Are you and your directors familiar with the term “reputation recession”? If not, you may want to have a conversation with your board Chair about adding the topic of corporate reputation management to an upcoming agenda.

You’re likely familiar with the adage, courtesy of Warren Buffett, that it takes 20 years to build a reputation and five minutes to ruin it. That, however, was before the rise of social media. These days, a single tweet, post, image or comment can positively or adversely impact an organization’s reputation. Once broken, trust is difficult to restore.

The Importance of Corporate Reputation Management

Cybersecurity breaches can also deal swift blows to corporate reputations. As has been demonstrated this summer, the manner in which an organization responds to a data breach can have a restorative impact on corporate reputation. Following data leakage by a now former employee of Desjardins Group, the credit union – cited as the sixth-largest cooperative financial group globally – took a series of steps to restore confidence in the organization and in the security of clients’ personal and corporate data.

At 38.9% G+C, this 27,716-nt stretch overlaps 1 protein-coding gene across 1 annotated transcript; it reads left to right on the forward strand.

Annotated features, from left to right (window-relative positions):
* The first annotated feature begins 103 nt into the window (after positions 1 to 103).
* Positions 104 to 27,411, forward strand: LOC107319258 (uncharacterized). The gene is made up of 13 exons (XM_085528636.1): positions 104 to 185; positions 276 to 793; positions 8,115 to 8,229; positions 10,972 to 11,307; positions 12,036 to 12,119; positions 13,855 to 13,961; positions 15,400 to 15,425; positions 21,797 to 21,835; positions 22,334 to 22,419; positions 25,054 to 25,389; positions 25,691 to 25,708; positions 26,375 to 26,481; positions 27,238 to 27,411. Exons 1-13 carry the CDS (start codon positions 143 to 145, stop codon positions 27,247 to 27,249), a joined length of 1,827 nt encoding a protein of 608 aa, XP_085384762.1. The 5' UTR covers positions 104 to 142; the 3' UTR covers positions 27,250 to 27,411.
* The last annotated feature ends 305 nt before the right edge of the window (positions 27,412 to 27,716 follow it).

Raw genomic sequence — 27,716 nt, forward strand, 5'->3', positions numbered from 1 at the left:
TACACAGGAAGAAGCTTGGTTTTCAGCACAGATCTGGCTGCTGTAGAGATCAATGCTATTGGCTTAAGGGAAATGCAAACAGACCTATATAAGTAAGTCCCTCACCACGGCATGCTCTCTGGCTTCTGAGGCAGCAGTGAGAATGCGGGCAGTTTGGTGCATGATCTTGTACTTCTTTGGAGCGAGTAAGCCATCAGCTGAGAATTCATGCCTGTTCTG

In an emergency meeting of the Canadian Parliament’s Standing Committee on Public Safety and National Security this summer, Desjardins Group Board Chair, President and CEO Guy Cormier called for the establishment of a stakeholder committee to study global best practices. He advocated for such a committee to recommend legislative changes that could position Canada as a global leader in the protection of personal information.

Unscrupulous characters and insider threats aside, litigation, ineffective internal controls, fraud and other factors also have the potential to damage corporate reputations. While it’s important for organizations to be able to manage responses to such incidents, it’s critical that they take a proactive approach to corporate reputation management.